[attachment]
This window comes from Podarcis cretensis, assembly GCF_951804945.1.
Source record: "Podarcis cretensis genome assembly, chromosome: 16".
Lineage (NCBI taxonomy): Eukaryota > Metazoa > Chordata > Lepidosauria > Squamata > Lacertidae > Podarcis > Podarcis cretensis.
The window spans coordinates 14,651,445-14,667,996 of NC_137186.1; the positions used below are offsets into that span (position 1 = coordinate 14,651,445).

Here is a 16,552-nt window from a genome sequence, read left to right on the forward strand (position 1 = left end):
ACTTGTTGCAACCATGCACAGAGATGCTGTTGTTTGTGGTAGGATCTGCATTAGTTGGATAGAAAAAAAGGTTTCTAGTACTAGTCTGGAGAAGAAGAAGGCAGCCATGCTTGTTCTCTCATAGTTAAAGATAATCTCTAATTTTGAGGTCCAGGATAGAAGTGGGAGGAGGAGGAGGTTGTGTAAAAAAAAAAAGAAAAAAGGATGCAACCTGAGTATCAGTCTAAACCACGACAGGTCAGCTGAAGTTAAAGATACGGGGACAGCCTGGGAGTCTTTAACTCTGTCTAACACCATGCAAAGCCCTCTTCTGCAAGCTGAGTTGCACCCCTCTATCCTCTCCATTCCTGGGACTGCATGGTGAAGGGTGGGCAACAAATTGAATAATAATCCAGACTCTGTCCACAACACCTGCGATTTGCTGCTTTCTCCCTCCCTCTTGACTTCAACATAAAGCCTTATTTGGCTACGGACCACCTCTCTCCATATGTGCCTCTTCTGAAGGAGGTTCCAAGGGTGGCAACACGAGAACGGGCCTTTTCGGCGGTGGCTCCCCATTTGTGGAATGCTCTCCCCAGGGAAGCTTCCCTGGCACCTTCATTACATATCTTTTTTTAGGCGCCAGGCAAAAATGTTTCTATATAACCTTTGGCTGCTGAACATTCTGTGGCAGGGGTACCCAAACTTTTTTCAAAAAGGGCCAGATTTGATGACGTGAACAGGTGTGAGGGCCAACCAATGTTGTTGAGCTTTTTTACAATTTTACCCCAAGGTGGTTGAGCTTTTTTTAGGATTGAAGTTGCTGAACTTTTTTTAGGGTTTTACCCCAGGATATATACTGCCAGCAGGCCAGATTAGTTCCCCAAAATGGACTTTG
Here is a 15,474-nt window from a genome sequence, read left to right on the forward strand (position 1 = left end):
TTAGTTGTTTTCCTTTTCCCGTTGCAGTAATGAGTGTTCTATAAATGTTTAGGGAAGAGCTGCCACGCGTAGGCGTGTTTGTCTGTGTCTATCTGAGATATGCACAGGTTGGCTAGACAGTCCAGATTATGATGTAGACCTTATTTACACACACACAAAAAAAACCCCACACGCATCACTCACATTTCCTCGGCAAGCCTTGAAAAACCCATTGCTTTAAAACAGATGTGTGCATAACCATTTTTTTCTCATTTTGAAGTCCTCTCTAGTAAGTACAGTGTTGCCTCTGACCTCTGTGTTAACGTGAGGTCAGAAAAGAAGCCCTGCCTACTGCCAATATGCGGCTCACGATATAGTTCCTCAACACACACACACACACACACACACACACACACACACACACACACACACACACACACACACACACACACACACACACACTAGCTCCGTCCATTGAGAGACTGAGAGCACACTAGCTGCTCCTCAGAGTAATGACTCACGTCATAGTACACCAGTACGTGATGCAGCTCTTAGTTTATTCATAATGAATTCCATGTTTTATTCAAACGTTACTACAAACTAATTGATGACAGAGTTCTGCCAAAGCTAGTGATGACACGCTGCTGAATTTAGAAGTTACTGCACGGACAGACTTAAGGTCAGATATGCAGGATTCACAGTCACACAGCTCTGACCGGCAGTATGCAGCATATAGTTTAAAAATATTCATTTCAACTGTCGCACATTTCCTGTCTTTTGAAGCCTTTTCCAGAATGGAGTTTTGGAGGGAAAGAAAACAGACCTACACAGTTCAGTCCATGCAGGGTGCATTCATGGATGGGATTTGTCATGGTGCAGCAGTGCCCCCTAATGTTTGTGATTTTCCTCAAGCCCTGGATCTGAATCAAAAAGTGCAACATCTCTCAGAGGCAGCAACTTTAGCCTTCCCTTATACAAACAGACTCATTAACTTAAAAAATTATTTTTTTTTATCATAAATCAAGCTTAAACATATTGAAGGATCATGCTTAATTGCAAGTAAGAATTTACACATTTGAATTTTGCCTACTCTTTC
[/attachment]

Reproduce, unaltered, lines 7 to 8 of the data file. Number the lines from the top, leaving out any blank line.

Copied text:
Here is a 15,474-nt window from a genome sequence, read left to right on the forward strand (position 1 = left end):
TTAGTTGTTTTCCTTTTCCCGTTGCAGTAATGAGTGTTCTATAAATGTTTAGGGAAGAGCTGCCACGCGTAGGCGTGTTTGTCTGTGTCTATCTGAGATATGCACAGGTTGGCTAGACAGTCCAGATTATGATGTAGACCTTATTTACACACACACAAAAAAAACCCCACACGCATCACTCACATTTCCTCGGCAAGCCTTGAAAAACCCATTGCTTTAAAACAGATGTGTGCATAACCATTTTTTTCTCATTTTGAAGTCCTCTCTAGTAAGTACAGTGTTGCCTCTGACCTCTGTGTTAACGTGAGGTCAGAAAAGAAGCCCTGCCTACTGCCAATATGCGGCTCACGATATAGTTCCTCAACACACACACACACACACACACACACACACACACACACACACACACACACACACACACACACACACACACACACACACTAGCTCCGTCCATTGAGAGACTGAGAGCACACTAGCTGCTCCTCAGAGTAATGACTCACGTCATAGTACACCAGTACGTGATGCAGCTCTTAGTTTATTCATAATGAATTCCATGTTTTATTCAAACGTTACTACAAACTAATTGATGACAGAGTTCTGCCAAAGCTAGTGATGACACGCTGCTGAATTTAGAAGTTACTGCACGGACAGACTTAAGGTCAGATATGCAGGATTCACAGTCACACAGCTCTGACCGGCAGTATGCAGCATATAGTTTAAAAATATTCATTTCAACTGTCGCACATTTCCTGTCTTTTGAAGCCTTTTCCAGAATGGAGTTTTGGAGGGAAAGAAAACAGACCTACACAGTTCAGTCCATGCAGGGTGCATTCATGGATGGGATTTGTCATGGTGCAGCAGTGCCCCCTAATGTTTGTGATTTTCCTCAAGCCCTGGATCTGAATCAAAAAGTGCAACATCTCTCAGAGGCAGCAACTTTAGCCTTCCCTTATACAAACAGACTCATTAACTTAAAAAATTATTTTTTTTTATCATAAATCAAGCTTAAACATATTGAAGGATCATGCTTAATTGCAAGTAAGAATTTACACATTTGAATTTTGCCTACTCTTTC